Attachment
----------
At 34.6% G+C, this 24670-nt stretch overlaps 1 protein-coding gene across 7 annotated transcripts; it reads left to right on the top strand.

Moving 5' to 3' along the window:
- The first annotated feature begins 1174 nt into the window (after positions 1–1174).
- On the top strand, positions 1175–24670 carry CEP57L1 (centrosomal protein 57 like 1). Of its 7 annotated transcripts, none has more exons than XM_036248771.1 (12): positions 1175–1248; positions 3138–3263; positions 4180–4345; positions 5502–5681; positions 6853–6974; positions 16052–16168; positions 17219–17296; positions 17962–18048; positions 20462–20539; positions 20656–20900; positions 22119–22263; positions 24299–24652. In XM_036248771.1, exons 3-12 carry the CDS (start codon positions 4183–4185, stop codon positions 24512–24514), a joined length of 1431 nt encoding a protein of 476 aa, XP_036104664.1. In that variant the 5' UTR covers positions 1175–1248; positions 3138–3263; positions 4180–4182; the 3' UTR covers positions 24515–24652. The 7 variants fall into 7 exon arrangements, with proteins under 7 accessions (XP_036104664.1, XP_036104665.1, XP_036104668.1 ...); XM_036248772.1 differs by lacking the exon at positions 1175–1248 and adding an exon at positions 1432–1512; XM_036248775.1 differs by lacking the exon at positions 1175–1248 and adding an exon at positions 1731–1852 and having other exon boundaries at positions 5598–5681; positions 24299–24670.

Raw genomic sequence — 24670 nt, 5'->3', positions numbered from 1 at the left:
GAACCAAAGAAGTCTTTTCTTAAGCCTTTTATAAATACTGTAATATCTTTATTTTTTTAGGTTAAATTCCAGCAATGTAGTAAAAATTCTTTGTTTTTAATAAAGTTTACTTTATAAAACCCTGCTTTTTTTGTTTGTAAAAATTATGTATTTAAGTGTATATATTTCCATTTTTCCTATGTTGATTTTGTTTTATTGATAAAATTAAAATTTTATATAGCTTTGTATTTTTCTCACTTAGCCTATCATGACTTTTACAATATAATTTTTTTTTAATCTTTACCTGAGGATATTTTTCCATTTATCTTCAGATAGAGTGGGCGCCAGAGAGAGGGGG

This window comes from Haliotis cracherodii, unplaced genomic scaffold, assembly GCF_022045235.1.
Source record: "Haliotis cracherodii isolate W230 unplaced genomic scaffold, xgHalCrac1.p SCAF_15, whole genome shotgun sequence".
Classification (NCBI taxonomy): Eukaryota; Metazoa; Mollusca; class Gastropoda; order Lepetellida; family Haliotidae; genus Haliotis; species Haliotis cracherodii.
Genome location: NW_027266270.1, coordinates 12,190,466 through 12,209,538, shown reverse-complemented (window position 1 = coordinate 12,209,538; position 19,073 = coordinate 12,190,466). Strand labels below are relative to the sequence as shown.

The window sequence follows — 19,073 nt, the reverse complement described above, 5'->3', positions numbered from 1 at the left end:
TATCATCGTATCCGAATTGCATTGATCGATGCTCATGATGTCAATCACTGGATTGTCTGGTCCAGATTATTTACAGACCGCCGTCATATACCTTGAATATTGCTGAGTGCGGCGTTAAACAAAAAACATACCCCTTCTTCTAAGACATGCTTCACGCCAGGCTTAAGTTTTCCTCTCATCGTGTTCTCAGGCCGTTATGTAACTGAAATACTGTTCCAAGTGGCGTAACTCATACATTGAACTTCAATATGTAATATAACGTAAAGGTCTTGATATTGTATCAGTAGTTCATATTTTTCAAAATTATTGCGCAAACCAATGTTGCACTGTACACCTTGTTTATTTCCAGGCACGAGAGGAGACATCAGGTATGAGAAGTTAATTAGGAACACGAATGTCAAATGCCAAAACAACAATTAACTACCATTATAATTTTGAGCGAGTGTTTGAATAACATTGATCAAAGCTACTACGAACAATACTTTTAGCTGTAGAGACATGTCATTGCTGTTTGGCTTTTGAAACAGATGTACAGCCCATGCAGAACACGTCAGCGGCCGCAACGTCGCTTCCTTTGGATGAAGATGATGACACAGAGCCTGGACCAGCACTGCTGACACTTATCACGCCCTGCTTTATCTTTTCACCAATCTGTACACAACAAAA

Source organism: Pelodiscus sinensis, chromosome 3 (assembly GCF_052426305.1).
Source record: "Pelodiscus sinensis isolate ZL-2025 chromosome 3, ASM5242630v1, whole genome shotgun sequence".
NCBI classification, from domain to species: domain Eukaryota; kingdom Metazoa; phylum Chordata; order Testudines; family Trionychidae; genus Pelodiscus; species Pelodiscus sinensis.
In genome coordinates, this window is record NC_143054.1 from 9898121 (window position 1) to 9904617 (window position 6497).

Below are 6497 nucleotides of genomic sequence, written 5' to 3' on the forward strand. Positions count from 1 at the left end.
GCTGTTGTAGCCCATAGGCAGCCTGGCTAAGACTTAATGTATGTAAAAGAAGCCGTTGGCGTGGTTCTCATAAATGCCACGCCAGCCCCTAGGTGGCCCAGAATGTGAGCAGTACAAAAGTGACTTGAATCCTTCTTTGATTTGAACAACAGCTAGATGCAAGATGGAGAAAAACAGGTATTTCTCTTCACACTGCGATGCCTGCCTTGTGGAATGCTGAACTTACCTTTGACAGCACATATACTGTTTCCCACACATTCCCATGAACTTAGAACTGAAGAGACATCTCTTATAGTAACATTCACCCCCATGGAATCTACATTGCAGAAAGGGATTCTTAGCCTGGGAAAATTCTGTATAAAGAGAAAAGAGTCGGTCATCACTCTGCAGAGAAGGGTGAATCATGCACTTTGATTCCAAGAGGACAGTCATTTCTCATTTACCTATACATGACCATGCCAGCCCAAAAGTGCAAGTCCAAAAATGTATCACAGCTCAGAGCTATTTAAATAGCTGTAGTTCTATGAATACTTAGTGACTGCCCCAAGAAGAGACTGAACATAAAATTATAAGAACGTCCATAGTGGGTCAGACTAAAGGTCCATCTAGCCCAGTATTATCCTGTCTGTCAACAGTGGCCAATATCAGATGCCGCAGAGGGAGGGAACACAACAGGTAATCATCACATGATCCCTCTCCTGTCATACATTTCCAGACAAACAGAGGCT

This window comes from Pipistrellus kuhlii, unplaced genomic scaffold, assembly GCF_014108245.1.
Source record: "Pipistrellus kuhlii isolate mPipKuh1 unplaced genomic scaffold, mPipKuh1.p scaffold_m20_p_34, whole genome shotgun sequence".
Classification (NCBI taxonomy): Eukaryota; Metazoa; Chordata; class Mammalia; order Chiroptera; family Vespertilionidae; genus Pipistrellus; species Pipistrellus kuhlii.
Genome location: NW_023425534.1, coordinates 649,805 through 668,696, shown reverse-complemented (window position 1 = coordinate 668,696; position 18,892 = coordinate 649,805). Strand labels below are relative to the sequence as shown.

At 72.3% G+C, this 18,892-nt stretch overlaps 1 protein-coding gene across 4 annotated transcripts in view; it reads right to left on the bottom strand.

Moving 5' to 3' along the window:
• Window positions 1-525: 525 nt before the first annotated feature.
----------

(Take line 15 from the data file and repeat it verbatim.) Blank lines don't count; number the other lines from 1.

NCBI classification, from domain to species: domain Eukaryota; kingdom Metazoa; phylum Chordata; order Testudines; family Trionychidae; genus Pelodiscus; species Pelodiscus sinensis.